Why haul products to Johannesburg only to redistribute in large quantities to Durban? A classic example involves the distribution of generic medication for a disease that occurs primarily in KwaZulu-Natal, but the medication is always in short supply. The distribution of this product commences in the East where it is sourced, brought through the port of Durban to a distribution centre in Gauteng. There the container is unpacked and the major portion then redistributed back to Durban. This flow creates an additional lead time of 10 days, compared to breaking bulk in Durban. The validity of said product unilaterally following the process of other product categories is clearly in question.
It would be more effective to break bulk of the container in Durban, deliver directly to the local channels and then transport the balance to Johannesburg. The value would be improved customer service, reduced lead times, improved cash to cash, reduction in shrinkage and loss and reduced distribution costs.
There is much efficiency through the use of distribution centres. However, given the impact of technology and new methods of distribution and sales – such as merge-in-transit, cross-dock and vendor-managed inventory – the decision of managing a supply chain should be driven by the product, its channels and the end user.
Several methods for driving strategy in an organisation exist. However, if the metrics that “sustain” the competitive nature for a given product have been the same for the last number of years, it is likely that comprehensive understanding of the nature of the product-driven supply chain is compromised. There will be many executive requirements, but very few end-to-end supply-chain-supporting actions.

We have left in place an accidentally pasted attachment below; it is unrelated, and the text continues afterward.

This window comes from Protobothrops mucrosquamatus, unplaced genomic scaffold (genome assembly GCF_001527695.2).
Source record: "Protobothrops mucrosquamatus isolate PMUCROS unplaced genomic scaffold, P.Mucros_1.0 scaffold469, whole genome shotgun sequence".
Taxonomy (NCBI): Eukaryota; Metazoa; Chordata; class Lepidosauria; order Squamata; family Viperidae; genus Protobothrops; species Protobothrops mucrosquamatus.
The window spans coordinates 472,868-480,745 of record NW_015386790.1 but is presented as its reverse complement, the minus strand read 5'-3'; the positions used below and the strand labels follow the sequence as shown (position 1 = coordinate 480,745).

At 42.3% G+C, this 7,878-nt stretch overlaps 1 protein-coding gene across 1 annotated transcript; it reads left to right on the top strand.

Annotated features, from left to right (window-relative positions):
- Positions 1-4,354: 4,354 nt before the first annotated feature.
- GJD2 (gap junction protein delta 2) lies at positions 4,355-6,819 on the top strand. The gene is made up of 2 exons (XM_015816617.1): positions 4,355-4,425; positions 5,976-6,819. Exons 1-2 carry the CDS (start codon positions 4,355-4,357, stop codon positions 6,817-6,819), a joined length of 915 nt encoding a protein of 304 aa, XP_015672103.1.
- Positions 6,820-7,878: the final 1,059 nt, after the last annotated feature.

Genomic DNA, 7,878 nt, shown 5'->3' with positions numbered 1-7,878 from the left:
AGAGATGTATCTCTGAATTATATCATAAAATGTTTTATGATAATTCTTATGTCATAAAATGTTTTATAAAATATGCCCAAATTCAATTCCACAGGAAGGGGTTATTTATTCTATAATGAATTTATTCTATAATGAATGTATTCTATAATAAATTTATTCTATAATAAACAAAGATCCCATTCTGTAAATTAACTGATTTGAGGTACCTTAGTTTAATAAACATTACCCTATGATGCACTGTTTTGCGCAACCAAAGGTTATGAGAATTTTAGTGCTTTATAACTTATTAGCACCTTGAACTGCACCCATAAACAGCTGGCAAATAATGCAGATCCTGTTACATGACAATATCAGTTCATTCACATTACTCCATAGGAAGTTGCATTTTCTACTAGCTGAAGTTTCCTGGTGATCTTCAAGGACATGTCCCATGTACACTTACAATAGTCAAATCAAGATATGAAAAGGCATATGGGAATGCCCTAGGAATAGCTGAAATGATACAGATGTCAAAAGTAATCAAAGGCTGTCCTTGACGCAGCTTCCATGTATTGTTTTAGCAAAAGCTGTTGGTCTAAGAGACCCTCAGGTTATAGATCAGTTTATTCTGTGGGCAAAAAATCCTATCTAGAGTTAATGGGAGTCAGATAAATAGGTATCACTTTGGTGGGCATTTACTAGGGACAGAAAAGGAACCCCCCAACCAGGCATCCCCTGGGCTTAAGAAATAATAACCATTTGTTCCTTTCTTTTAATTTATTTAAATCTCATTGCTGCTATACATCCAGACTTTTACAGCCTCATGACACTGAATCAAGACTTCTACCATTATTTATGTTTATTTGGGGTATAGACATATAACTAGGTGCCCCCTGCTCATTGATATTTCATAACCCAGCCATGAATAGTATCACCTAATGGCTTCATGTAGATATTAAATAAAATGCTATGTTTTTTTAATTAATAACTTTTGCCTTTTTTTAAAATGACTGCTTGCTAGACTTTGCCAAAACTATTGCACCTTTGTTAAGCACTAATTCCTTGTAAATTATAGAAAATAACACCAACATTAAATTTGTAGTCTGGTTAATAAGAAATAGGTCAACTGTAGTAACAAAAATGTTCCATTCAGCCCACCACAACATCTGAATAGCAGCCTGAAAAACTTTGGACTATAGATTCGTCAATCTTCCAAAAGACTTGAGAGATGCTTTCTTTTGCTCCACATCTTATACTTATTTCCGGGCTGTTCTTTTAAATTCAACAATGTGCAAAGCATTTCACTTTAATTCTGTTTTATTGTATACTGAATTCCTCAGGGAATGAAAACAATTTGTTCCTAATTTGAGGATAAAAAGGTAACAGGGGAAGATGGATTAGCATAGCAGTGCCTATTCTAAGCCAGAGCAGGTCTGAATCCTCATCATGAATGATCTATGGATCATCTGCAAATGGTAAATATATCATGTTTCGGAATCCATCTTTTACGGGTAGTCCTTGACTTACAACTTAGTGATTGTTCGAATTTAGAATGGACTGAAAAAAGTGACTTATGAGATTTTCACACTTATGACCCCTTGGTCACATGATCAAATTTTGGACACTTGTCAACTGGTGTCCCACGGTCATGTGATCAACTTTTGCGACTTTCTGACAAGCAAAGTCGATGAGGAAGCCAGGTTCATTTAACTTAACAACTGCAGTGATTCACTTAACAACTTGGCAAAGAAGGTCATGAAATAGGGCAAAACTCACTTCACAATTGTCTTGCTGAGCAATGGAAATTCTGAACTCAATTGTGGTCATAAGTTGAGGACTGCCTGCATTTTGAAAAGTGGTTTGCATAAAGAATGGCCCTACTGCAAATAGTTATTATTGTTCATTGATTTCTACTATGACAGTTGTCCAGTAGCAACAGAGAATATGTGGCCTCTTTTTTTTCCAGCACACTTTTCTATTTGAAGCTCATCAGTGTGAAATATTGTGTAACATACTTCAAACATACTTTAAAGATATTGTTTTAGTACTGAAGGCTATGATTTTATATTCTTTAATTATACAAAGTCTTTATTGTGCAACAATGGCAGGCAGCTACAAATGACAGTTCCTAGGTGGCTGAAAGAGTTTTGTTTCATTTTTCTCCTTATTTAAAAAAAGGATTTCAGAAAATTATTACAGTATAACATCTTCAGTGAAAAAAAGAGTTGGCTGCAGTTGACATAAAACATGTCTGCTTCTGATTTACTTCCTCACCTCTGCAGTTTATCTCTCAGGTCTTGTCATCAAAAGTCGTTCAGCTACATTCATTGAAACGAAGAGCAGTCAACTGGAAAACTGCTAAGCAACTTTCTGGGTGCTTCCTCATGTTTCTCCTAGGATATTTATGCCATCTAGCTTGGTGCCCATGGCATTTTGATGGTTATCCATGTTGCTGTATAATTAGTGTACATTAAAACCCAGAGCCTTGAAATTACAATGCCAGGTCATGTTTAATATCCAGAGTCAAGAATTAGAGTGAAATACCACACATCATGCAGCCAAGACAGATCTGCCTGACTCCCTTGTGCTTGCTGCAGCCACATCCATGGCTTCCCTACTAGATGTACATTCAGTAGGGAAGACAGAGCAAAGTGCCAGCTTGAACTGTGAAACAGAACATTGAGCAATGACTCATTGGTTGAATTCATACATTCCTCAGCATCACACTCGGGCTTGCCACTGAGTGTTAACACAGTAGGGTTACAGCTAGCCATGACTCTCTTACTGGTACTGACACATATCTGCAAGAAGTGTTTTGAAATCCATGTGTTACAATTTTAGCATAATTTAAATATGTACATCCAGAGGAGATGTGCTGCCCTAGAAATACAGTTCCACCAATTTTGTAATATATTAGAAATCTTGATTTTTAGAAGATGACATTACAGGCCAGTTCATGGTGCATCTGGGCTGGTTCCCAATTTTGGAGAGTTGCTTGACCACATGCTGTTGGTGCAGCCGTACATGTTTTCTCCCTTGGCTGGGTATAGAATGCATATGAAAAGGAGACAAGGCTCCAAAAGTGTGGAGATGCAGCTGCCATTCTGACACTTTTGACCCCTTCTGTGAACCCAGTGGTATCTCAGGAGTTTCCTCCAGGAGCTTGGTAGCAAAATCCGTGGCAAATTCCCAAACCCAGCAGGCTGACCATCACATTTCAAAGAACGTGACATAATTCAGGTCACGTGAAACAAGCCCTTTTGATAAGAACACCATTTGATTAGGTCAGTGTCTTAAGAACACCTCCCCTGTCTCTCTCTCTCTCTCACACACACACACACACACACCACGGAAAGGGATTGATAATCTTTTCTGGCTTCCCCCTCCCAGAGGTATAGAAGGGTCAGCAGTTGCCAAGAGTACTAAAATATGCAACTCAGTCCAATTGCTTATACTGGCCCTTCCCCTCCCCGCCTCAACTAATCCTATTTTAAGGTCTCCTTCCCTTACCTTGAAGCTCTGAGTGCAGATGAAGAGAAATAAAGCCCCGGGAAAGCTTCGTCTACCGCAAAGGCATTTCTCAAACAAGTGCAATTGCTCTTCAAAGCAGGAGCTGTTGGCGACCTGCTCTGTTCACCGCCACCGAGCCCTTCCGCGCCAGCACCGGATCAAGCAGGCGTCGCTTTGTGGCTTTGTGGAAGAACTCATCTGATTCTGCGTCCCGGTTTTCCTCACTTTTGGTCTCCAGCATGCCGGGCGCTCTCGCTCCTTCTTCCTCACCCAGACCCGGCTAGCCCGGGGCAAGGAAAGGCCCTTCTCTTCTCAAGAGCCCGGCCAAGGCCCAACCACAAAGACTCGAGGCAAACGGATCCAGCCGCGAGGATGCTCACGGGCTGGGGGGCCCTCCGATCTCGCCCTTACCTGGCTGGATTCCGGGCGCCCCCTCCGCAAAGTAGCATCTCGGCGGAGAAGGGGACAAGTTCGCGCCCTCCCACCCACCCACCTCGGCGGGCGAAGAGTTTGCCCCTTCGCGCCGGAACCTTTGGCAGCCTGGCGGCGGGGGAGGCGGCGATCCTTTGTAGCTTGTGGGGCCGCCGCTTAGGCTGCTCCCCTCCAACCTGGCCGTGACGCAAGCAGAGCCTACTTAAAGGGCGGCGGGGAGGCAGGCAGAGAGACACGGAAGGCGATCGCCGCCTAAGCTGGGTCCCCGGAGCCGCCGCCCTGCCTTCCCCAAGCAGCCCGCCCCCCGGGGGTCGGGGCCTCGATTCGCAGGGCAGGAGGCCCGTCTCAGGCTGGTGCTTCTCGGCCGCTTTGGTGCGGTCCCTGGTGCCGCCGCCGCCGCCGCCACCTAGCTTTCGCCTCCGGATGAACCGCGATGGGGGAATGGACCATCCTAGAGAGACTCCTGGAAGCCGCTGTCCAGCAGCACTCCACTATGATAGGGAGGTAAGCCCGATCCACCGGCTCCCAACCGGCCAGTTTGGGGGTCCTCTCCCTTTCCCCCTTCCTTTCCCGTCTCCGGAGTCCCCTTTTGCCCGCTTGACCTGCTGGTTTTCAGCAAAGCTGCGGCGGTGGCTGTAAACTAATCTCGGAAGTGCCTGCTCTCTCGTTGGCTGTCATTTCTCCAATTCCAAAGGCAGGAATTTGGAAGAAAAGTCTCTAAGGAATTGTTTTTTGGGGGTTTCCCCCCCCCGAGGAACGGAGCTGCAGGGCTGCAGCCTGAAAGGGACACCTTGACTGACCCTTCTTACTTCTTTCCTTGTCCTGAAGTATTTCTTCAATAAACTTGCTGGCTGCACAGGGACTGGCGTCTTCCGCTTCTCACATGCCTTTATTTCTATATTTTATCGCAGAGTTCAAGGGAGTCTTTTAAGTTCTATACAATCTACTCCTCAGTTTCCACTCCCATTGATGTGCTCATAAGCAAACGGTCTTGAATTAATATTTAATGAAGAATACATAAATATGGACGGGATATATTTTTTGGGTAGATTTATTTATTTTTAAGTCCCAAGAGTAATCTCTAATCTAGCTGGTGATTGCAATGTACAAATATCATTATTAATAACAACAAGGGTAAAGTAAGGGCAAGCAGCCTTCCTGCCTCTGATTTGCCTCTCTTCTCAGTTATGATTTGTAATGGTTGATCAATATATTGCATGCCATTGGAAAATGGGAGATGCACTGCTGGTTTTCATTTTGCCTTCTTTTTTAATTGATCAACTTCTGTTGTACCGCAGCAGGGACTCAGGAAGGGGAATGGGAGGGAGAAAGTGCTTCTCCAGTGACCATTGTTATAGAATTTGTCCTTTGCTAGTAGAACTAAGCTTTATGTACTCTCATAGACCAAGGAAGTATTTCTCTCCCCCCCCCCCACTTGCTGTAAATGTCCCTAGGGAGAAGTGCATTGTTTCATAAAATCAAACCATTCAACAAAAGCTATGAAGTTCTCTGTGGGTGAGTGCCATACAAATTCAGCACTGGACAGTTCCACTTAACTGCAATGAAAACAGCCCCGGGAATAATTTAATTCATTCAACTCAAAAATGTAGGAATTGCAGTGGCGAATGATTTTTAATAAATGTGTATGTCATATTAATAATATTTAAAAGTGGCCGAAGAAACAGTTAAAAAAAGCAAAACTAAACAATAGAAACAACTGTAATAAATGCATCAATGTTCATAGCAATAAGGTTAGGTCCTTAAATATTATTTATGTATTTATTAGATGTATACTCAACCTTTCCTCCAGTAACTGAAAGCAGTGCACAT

The Supply Chain Operations Reference-model (SCOR), developed by the Supply Chain Council, has a proven process that focuses on strategy for each product/service-driven supply chain. SCOR develops an understanding of the “as is” to ensure that the desired state or “to be” is driven by current best practices. In turn, this ensures market leadership and supply chain sustainability.
The outcome of a SCOR initiative will deliver a portfolio of prioritised and articulated supply chain projects. In addition, the process will clearly define the metrics required to sustain the desired competitive performance.
The implication is that strategy has a direct impact on the metrics that need to be in place with each phase of the product lifecycle and the supply chain delivery of product to market. Post strategy, the clarity of definition and significance of required metrics will ensure that lean and Six Sigma initiatives will be supporting the organisational strategies per supply chain.
Expecting a logistics manager to drive supply chain improvement without end-to-end supply chain engagement is naïve at best. The logistics manager should implement and execute against the executive product supply chain decision. If not, cost-saving initiatives will sabotage the ability of getting product to market. The key to product supply chain sustainability depends on the clarity of vision at the executive level among all enterprises engaged in delivering the product to the consumer. In this context, SCOR articulates the plan function, i.e. P1 = Plan the Supply Chain.
Someone once said: “...in the past, your business had a supply chain; today your supply chain is your business.” Reality indicates that every business has many supply chains; the deaggregation of supply chains from an amorphous complexity of functions into clearly defined strategy per product grouping will enhance an organisation’s ability to compete in their markets with sustained success.